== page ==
Those species whose conservation needs were determined to best be met through existing management affecting habitats or communities of organisms were separated from the list. Through extensive examination, deliberation, and consultation with subject matter experts, 74 species were identified as nearshore Strategy Species. These species, or distinct populations, were determined to have conservation needs in greatest need of management attention and to have the greatest potential for benefit from management actions. Changes to the nearshore Strategy Species list include: one marine mammal was removed and three species of fishes were moved to the nearshore Watch List; 15 Strategy Species, six anadromous fishes and ten birds, identified in the Oregon Conservation Strategy that utilize nearshore habitats were included; and nine new species were added. The nine new Strategy Species added include: three fishes, one of which is a newly discovered species; four invertebrates; one marine mammal; and one plant.

Table 5.1 presents the list of all 74 nearshore Strategy Species, including notes on special needs, limiting factors, data gaps and conservation actions for each species. This information is provided for use by managers, research and monitoring projects or programs, those producing education and outreach materials, planners, and the general public. Readers should note that the management jurisdiction varies for each species. For instance, some nearshore Strategy Species are managed by ODFW, others by NOAA Fisheries or USFWS, and many species are under shared management authority by multiple resource agencies and institutions.

Table 5.1. List of Nearshore Strategy Species. Click the links in the table below for more information on each species.


Black Brant

(Branta bernicla nigricans)


Black Oystercatcher

(Haematopus bachmani)


California Brown Pelican

(Pelecanus occidentalis californicus)


Caspian Tern

(Hydroprogne caspia)

Caspian Tern

Fork-tailed Storm Petrel

(Oceanodroma furcata)


Leach’s Storm Petrel

(Oceanodroma leucorhoa)

Leach's Storm-Petrel

Marbled Murrelet

(Brachyramphus marmoratus)


Rock Sandpiper

(Calidris ptilocnemis)


Tufted Puffin

(Fratercula cirrhata)


Western Snowy Plover

(Charadrius alexandrinus nivosus)


Big skate

(Raja binoculata)

Black rockfish

(Sebastes melanops)

Blue rockfish

(Sebastes mystinus)

Brown rockfish

(Sebastes auricluatus)


(Scorpaenichthys marmoratus)

Canary rockfish

(Sebastes pinniger)

China rockfish

(Sebastes nebulosus)

Chinook salmon

(Oncorhynchus tshawytscha)

Fall Run – Lower Columbia SMU, Mid–Columbia SMU, Snake SMU, Spring/Summer Run – Coastal SMU, Rogue SMU, Lower Columbia SMU, Mid Columbia SMU, Lower Snake SMU, Upper Snake SMU, Willamette SMU

Chum salmon

(Oncorhynchus keta)

Lower Columbia SMU; Coastal SMU

Chum Salmon
Coastal cutthroat trout

(Oncorhynchus clarki clarki)

Lower Columbia SMU

Coho salmon

(Oncorhynchus kisutch)

Coastal SMU; Rouge SMU; Klamath SMU; Lower Columbia SMU

Copper rockfish

(Sebastes caurinus)

Deacon rockfish

(Sebastes diaconus)

Note: See Frable et al., 2015 for description of this newly discovered cryptic species formerly consider to be Blue rockfish


(Thaleichthys pacificus)

Southern DPS

Grass rockfish

(Sebastes rastrelliger)

Green sturgeon

(Acipenser medirostris)

Northern DPS; Southern DPS

Green Sturgeon
Kelp greenling

(Hexagrammos decagrammus)


(Ophiodon elongatus)

Longfin smelt

(Spirinchus thaleichthys)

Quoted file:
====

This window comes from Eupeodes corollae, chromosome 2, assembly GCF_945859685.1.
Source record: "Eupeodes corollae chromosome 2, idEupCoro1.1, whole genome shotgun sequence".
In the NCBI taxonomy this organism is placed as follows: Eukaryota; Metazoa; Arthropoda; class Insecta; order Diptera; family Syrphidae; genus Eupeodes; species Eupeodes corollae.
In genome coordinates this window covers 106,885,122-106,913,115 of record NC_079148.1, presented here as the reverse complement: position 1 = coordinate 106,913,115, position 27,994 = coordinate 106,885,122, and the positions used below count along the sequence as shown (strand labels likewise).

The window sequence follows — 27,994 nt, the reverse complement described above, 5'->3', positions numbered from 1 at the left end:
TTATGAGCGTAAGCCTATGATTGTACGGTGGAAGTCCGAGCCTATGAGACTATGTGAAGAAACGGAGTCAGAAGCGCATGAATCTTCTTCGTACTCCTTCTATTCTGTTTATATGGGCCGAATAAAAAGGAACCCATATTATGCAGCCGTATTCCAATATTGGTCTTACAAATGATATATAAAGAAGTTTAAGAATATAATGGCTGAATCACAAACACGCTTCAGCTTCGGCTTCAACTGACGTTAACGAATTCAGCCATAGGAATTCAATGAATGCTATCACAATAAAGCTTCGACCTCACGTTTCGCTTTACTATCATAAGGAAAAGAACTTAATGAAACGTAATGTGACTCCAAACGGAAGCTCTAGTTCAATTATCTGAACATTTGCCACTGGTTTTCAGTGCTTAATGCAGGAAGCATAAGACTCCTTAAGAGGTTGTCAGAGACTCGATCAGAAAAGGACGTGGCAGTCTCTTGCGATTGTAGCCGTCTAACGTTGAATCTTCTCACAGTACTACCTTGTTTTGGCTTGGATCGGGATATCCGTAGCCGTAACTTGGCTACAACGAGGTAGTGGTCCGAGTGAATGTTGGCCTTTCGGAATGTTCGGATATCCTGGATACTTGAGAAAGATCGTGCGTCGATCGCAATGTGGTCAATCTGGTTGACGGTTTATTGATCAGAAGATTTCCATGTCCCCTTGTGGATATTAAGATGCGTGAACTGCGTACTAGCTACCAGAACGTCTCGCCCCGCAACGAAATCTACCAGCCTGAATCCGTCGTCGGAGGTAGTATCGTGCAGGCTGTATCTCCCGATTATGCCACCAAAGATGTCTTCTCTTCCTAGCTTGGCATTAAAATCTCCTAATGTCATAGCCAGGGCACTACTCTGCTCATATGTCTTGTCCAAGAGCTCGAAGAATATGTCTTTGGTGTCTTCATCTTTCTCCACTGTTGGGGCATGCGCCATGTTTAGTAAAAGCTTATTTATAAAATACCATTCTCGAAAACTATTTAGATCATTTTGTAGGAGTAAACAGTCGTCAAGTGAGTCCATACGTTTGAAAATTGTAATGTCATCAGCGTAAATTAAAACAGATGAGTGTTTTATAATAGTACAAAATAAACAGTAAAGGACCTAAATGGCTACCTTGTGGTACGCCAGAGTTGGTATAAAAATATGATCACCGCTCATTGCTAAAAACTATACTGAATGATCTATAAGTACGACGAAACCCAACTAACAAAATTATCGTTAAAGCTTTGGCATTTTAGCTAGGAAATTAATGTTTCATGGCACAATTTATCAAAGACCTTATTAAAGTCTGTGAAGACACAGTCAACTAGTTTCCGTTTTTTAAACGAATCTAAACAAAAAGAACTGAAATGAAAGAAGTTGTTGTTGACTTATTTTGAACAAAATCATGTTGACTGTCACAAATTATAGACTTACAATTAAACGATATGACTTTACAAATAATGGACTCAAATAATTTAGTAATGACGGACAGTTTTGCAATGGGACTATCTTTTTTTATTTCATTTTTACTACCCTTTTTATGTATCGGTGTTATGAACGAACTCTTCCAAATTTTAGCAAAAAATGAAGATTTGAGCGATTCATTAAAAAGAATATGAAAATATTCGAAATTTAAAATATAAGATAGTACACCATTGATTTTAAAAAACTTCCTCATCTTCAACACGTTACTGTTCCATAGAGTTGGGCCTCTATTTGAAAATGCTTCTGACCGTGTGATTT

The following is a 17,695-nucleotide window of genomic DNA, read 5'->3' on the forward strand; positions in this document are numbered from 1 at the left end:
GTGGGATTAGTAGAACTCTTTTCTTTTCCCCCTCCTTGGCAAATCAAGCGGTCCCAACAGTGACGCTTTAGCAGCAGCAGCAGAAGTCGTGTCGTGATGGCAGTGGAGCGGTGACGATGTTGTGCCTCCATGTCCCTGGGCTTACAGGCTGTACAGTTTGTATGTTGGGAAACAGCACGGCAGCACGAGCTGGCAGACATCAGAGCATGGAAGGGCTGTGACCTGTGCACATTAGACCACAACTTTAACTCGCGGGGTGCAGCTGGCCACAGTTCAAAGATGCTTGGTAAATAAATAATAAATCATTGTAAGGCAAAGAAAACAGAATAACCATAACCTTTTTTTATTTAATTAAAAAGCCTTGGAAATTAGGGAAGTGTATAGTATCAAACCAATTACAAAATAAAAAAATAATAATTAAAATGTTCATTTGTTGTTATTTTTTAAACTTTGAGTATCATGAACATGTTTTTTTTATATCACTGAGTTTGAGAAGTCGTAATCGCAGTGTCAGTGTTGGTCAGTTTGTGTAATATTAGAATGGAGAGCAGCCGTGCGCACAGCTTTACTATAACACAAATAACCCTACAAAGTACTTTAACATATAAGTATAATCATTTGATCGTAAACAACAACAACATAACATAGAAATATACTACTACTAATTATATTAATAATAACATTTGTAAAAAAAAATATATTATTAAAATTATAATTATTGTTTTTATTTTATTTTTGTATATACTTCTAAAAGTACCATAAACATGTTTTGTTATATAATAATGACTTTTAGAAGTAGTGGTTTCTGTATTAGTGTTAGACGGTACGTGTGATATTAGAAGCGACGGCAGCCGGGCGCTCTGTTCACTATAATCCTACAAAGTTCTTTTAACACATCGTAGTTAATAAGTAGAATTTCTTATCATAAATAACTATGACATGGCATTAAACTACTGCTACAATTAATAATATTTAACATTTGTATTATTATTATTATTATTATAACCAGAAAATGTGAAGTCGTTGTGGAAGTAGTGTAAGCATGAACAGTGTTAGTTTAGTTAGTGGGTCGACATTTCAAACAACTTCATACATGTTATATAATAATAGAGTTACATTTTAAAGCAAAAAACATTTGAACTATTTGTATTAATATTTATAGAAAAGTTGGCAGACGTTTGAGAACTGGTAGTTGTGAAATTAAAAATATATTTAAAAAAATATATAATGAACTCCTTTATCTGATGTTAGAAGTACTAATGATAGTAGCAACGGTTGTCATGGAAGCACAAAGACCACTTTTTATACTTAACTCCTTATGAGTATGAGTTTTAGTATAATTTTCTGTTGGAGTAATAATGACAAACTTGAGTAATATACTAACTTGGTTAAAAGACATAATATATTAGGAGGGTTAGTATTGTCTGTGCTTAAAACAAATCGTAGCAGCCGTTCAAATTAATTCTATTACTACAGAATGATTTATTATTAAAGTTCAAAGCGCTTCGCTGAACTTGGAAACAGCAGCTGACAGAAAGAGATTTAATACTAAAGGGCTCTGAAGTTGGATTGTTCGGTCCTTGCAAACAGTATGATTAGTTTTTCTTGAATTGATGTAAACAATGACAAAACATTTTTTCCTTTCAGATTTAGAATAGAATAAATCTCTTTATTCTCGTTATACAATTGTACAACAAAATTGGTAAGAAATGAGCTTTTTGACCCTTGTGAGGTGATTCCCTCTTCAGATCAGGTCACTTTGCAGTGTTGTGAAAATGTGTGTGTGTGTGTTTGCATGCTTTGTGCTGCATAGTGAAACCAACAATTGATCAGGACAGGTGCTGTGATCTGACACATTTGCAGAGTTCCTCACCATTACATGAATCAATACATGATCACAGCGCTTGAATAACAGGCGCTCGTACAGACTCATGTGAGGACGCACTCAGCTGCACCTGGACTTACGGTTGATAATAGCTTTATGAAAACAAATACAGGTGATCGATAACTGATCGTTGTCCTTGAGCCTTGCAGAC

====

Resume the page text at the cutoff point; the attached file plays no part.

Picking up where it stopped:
Northern anchovy

(Engraulis mordax)

Northern anchovy in neritic, or open water, habitat.
Pacific herring

(Clupea pallasii)

Pacific lamprey

(Entosphenus tridentatus)

Pacific Lamprey
Pacific sand lance

(Ammodytes hexapterus)

Pacific Sand Lance
Pile perch

(Rhacochilus vacca)

Quillback rockfish

(Sebastes maliger)

Redtail surfperch

(Amphistichus rhodoterus)

Rock greenling

(Hexagrammos lagocephalus)

Rock Greenling
Shiner perch

(Cymatogaster aggregata)

Spiny dogfish

(Squalus acanthias)

Starry flounder

(Platichthys stellatus)

Striped perch

(Embiotoca lateralis)

Surf smelt

(Hypomesus pretiosus)

Surf Smelt
Tiger rockfish

(Sebastes nigrocinctus)


(Atherinops affinis)

Vermilion rockfish

(Sebastes miniatus)

Western River Lamprey

(Lampetra ayresii)

Western River Lamprey
White sturgeon

(Acipenser transmontanus)


(Anarrhichthys ocellatus)

Yelloweye rockfish

(Sebastes ruberrimus)

Yellowtail rockfish

(Sebastes flavidus)


Blue mud shrimp

(Upogebia pugettensis)


California mussel

(Mytilus californianus)


Dungeness crab

(Cancer magister)


Flat abalone

(Haliotis walallensis)


Native littleneck clam

(Leukoma staminea)


Ochre sea star

(Pisaster ochraceus)


Olympia oyster

(Ostrea lurida)


Pacific giant octopus

(Enteroctopus dofleini)


Purple sea urchin

(Strongylocentrotus purpuratus)


Razor clam

(Siliqua patula)


Red abalone

(Haliotis rufescens)


Red sea urchin

(Mesocentrotus franciscanus)


Rock scallop

(Crassadoma gigantea)

Rock Scallop

Sunflower star

(Pycnopodia helianthoides)


Marine Mammals

Gray whale

(Eschrichtius robustus)


Harbor porpoise

(Phocoena phocoena)


Northern elephant seal

(Mirounga angustirostris)


Pacific harbor seal

(Phoca vitulina)


Killer Whale

(Orcinus orca)

Southern Resident DPS


Steller sea lion

(Eumetopias jubatus)


Plants and Algae

Bull kelp

(Nereocystis luetkeana)


Native eelgrass

(Zostera marina)


Sea palm

(Postelsia palmaeformis)


Surf grass

(Phyllospadix spp.)


Watch List Species

Brandt's cormorant is a Watch List species. They nest on islands and rocky headlands along the Oregon coast and forage in Nearshore waters.
Photo Credit: Bird Research Northwest. Brandt’s cormorant is a Watch List species. They nest on islands and rocky headlands along the Oregon coast and forage in Nearshore waters.

ODFW identified a handful of species from the comprehensive species list to be placed on a Watch List. Watch List Species (Table 5.2) were determined to be important nearshore species that do not require immediate management action, but may in the future. Managers should be aware of conservation needs and potential factors that could affect these species and consider them for future nearshore Strategy Species status if sufficient data can be gathered to support the change. Examples of future information that may warrant status change include a change in harvest status, or the occurrence of an anthropogenic or natural event (water pollution, climatic event, etc.).

Table 5.2 Watch List Species
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Other Commonly Associated Species

Some species which did not meet criteria to be included in the nearshore Strategy Species or nearshore Watch Lists were identified to be important to nearshore ecosystems. These species were included on the list of commonly associated species (Appendix F). The conservation needs of these species will most likely be met through habitat management or management of communities of organisms.